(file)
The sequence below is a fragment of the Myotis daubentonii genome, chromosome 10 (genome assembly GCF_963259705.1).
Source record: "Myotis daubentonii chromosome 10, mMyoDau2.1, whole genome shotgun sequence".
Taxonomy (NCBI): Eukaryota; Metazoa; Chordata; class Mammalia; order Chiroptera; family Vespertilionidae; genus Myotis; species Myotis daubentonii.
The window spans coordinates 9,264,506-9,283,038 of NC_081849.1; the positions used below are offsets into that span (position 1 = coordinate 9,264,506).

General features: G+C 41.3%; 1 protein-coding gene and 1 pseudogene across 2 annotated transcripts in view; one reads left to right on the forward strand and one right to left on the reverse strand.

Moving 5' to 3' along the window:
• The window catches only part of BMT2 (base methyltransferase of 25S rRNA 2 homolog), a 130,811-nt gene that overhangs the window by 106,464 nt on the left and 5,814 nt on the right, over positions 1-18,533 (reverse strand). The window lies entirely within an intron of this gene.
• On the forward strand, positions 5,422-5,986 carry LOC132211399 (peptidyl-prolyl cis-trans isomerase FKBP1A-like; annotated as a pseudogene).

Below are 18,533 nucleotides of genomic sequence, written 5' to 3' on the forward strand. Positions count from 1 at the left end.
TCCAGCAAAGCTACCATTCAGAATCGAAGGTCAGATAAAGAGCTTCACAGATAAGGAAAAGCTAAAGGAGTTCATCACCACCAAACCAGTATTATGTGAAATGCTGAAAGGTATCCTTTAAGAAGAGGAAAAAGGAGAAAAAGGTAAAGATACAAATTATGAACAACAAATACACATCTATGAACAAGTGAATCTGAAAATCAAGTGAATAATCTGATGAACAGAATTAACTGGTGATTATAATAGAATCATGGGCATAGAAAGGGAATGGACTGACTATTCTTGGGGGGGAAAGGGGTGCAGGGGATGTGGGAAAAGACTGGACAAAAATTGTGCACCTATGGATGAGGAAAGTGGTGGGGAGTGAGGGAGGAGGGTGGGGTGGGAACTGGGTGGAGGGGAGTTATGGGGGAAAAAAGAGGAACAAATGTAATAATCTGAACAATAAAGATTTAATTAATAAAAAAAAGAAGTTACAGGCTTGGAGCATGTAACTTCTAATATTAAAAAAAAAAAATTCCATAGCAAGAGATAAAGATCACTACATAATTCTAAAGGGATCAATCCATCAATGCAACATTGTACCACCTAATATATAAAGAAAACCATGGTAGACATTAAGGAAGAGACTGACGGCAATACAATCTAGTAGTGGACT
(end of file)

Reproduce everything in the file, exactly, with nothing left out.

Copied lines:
The sequence below is a fragment of the Myotis daubentonii genome, chromosome 10 (genome assembly GCF_963259705.1).
Source record: "Myotis daubentonii chromosome 10, mMyoDau2.1, whole genome shotgun sequence".
Taxonomy (NCBI): Eukaryota; Metazoa; Chordata; class Mammalia; order Chiroptera; family Vespertilionidae; genus Myotis; species Myotis daubentonii.
The window spans coordinates 9,264,506-9,283,038 of NC_081849.1; the positions used below are offsets into that span (position 1 = coordinate 9,264,506).

General features: G+C 41.3%; 1 protein-coding gene and 1 pseudogene across 2 annotated transcripts in view; one reads left to right on the forward strand and one right to left on the reverse strand.

Moving 5' to 3' along the window:
• The window catches only part of BMT2 (base methyltransferase of 25S rRNA 2 homolog), a 130,811-nt gene that overhangs the window by 106,464 nt on the left and 5,814 nt on the right, over positions 1-18,533 (reverse strand). The window lies entirely within an intron of this gene.
• On the forward strand, positions 5,422-5,986 carry LOC132211399 (peptidyl-prolyl cis-trans isomerase FKBP1A-like; annotated as a pseudogene).

Below are 18,533 nucleotides of genomic sequence, written 5' to 3' on the forward strand. Positions count from 1 at the left end.
TCCAGCAAAGCTACCATTCAGAATCGAAGGTCAGATAAAGAGCTTCACAGATAAGGAAAAGCTAAAGGAGTTCATCACCACCAAACCAGTATTATGTGAAATGCTGAAAGGTATCCTTTAAGAAGAGGAAAAAGGAGAAAAAGGTAAAGATACAAATTATGAACAACAAATACACATCTATGAACAAGTGAATCTGAAAATCAAGTGAATAATCTGATGAACAGAATTAACTGGTGATTATAATAGAATCATGGGCATAGAAAGGGAATGGACTGACTATTCTTGGGGGGGAAAGGGGTGCAGGGGATGTGGGAAAAGACTGGACAAAAATTGTGCACCTATGGATGAGGAAAGTGGTGGGGAGTGAGGGAGGAGGGTGGGGTGGGAACTGGGTGGAGGGGAGTTATGGGGGAAAAAAGAGGAACAAATGTAATAATCTGAACAATAAAGATTTAATTAATAAAAAAAAGAAGTTACAGGCTTGGAGCATGTAACTTCTAATATTAAAAAAAAAAAATTCCATAGCAAGAGATAAAGATCACTACATAATTCTAAAGGGATCAATCCATCAATGCAACATTGTACCACCTAATATATAAAGAAAACCATGGTAGACATTAAGGAAGAGACTGACGGCAATACAATCTAGTAGTGGACT